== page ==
I believe we should stop spending so time blinded by history - instead start thinking about the implications of a deep appreciating for our Human Mind ~ Physical Reality divide - and the little matter of coming to terms with being an evolved biological thinking creature, with billions of years of engineering and tinkering invested. A creature of Earth’s processes.

We should be looking forward using the best science has to offer, and stop paying so much reverence to ancient notions, and this endless wrangling about God. - Each of us creates our own God from within our mindscape, based on our unique experiences and lineage.

Descartes I Think Therefore I Am.
“What is the I?”
Actually 45:ish was interesting, dare say I’ve tasted that space.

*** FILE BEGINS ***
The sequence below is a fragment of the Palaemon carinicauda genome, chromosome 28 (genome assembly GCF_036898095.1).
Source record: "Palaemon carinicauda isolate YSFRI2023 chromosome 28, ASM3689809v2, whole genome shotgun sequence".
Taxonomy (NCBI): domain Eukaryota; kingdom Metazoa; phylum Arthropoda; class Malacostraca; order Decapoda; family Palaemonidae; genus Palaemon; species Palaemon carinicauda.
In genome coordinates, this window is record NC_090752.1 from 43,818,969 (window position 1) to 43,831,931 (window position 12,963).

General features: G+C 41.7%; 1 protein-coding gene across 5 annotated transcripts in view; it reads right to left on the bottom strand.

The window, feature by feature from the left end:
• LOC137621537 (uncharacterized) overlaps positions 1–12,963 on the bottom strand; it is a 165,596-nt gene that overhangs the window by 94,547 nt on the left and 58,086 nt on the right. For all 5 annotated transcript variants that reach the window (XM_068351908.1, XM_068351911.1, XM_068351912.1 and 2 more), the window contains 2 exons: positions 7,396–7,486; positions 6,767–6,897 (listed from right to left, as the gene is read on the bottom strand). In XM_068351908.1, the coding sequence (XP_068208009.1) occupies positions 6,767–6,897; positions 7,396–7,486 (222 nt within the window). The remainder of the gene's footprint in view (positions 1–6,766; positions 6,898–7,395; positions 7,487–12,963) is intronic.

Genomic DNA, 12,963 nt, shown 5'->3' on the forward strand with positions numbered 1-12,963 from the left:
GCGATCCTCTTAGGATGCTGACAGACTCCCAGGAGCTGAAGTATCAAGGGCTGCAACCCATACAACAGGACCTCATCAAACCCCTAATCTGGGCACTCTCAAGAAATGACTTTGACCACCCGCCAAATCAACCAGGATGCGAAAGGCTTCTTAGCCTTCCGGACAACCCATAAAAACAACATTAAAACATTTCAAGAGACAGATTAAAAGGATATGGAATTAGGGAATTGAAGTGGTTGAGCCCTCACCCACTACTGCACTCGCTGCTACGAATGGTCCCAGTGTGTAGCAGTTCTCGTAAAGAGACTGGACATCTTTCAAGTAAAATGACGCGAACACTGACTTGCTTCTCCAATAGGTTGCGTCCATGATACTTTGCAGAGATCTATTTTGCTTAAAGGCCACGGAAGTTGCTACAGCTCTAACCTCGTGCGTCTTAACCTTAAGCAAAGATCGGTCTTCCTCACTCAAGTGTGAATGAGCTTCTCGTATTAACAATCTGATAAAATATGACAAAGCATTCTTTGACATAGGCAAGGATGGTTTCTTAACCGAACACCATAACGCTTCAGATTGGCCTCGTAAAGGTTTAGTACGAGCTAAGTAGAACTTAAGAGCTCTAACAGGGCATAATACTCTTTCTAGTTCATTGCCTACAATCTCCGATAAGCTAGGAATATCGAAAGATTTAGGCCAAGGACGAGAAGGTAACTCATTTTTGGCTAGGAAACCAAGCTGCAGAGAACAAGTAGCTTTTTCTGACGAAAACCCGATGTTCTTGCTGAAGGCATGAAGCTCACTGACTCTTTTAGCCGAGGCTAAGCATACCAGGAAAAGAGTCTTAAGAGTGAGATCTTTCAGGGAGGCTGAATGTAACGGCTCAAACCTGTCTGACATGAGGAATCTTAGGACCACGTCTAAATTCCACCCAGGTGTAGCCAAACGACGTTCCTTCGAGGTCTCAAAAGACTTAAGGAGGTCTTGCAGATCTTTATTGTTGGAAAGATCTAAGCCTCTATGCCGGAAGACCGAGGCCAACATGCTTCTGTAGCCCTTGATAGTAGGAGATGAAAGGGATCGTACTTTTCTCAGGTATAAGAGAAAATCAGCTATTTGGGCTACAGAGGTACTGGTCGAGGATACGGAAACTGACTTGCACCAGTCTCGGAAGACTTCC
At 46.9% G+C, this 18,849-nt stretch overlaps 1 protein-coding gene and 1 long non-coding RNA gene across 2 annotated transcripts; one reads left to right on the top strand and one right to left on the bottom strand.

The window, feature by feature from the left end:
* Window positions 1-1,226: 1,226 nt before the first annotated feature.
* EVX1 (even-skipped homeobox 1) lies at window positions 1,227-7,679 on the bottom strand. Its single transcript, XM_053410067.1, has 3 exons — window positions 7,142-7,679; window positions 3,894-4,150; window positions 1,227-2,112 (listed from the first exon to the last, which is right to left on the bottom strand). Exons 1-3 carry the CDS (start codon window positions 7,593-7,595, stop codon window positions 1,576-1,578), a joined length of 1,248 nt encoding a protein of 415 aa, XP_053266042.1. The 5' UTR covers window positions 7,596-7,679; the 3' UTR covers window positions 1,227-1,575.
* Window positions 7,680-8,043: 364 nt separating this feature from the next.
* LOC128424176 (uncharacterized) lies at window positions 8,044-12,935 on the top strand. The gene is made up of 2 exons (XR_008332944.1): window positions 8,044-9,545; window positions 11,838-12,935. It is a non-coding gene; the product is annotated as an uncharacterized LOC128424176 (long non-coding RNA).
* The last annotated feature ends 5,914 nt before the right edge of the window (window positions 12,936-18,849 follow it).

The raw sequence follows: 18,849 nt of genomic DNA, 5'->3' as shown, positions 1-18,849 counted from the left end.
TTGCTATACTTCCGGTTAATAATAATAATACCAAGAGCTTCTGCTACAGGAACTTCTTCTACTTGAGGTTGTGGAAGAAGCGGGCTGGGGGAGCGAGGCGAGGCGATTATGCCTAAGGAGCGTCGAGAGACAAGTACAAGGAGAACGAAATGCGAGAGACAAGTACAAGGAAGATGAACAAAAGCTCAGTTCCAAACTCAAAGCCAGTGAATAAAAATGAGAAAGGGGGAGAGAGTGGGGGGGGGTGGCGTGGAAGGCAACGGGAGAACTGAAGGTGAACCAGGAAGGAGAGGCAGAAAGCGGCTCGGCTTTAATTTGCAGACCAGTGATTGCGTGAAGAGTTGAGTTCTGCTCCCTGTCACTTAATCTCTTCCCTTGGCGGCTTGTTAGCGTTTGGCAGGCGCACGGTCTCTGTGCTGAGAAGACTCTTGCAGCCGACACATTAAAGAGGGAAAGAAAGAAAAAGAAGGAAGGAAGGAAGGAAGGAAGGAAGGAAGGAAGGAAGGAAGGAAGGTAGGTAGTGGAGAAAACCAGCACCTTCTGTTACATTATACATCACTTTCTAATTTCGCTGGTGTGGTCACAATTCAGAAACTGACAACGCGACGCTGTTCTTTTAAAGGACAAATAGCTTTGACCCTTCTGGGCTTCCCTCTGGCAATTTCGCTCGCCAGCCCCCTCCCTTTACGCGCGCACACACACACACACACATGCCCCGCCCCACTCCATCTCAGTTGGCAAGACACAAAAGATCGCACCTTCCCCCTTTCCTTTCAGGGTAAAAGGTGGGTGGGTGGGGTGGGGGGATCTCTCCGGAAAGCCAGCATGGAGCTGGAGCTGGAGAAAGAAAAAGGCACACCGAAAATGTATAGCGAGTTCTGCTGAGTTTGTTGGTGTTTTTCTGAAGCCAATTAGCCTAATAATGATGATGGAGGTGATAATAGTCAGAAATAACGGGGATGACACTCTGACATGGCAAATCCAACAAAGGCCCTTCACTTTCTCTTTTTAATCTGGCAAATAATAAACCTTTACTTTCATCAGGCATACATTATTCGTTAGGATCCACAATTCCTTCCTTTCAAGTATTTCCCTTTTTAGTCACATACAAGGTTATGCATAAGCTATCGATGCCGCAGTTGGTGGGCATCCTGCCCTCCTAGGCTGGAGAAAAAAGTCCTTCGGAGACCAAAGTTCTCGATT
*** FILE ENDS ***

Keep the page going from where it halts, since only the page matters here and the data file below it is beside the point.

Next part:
Pascal sounds interesting, I haven’t the a chance to learn much about him yet.
“loss of finesse”
‘loss of perspective’

Then we wind up right with religion:

Nevertheless Pascal is onto something to my mind when he argues that the loss of the spirit of finesse has left us bereft of the capacity for transformative truth transformative knowing and so we’re now stuck where Socrates was at the beginning …

in the West today we face these undeniable at least that we’re being rational crises environmental economic socio-political cultural Wars we need deep fundamental transformation transformations of cognition consciousness culture community but we have lost the psycho technologies the spirit of finesse the traditions in the institutions for affording that because what the thing that used to do that was religion but we’ve lost religion and as I’m going to show you next time we tried secular or pseudo religious alternatives and they drench the world in blood thank.

Okay my comment stands. :v: :wink: